Buttressing the notion that Wikileaks is part criminal mob and part terrorist group, site-inspired hackers struck back at corporate entities, private individuals, and government entities they believe have persecuted Julian Assange.
According to AP:
“WikiLeaks supporters struck back Wednesday at perceived enemies of the site and its jailed founder Julian Assange, launching hacker attacks against MasterCard, Swedish prosecutors, a Swedish lawyer and a Swiss group that froze Assange’s bank account.
“So-called ‘hacktivists’ operating under the label ‘Operation Payback’ claimed responsibility in a Twitter message for causing technological problems at MasterCard, which pulled the plug on its relationship with WikiLeaks on Tuesday.”
MasterCard is reporting “heavier than usual traffic” but has otherwise refused to comment.
“MasterCard is the latest in a string of U.S.-based Internet companies – including Visa, Amazon.com, PayPal Inc. and EveryDNS – to cut ties to WikiLeaks in recent days amid intense U.S. government pressure.”
Launching denial of service attacks — in which a server is overwhelmed with traffic, freezing other computer users out, essentially shutting the site down — is a crime in most countries. It would appear that, once again, Wikileaks and its supporters are demonstrating a flagrant disregard for the law when it suits their whims.
Mind, if Wikileaks feels ill-used by businesses cutting off services, there are remedies in the courts. But that would not be in keeping with the Wikileaks approach of “cyber anarchy,” which some might well term “cyber terrorism.”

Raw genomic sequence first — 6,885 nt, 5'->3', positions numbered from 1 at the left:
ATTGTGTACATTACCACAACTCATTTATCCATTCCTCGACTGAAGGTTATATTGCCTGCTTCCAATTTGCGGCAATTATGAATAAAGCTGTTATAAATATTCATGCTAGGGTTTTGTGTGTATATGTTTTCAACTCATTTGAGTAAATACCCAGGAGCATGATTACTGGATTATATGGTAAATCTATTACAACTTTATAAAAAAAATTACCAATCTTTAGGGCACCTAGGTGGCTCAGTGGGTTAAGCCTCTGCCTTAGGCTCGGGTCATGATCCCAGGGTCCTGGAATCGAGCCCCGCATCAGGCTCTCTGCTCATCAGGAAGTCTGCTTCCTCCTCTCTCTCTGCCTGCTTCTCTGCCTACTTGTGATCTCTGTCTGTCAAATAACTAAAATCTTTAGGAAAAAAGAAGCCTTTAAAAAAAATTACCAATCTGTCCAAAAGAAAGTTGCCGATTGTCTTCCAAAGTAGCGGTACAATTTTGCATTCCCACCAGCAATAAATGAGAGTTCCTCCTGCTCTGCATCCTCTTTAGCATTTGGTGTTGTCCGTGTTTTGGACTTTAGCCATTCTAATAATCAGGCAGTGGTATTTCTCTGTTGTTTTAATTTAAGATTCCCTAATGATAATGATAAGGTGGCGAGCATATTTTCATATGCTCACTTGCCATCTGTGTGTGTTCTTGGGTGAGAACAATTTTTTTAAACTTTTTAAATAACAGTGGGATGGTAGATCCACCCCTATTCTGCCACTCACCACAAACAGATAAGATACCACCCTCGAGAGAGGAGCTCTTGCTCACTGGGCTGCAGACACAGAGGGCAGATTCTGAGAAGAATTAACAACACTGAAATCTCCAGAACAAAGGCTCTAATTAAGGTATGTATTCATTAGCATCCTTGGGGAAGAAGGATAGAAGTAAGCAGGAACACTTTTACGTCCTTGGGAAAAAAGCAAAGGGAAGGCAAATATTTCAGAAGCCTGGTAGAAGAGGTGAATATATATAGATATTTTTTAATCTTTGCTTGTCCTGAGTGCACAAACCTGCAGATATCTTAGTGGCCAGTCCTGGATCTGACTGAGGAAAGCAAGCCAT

Experts in computer security have worried about various types of computer hackers. Terrorist groups or even nation-state actors could use cyber attacks to bring down the technological infrastructure of a country such as the United States. Malicious hackers have developed viruses for decades to disrupt and destroy computer networks, wiping our data, causing computers to become inoperative.
The Wikileaks-inspired attacks seem to be the first instance of revenge hacking, attempting to specifically attack perceived enemies for perceived slights. So far, the targets seem to be selective and the attacks pretty much of the nuisance variety. Having attacked Western Civilization by acquiring military and diplomatic secrets and releasing them to the Internet, Wikileaks and its supporters have taken the matter one more step, albeit a small one, with direct attacks on computer systems.
The precedent has been made for more far-ranging, more destructive cyber attacks. Al Qaeda or some other terrorist group may one day decide to eschew the suicide bomber for the cyber attack to spread terror and exact revenge. A denial of service attack on, say, a major bank may not have the cache of an explosion in a public square, but it ultimately may be far more deadly.
Wikileaks and its allies have shown the way to a possible dark new future.
Source: Hackers strike back to support WikiLeaks founder in ‘Operation Payback’, Raphael Satter, Jill Lawless, AP, December 8th, 2010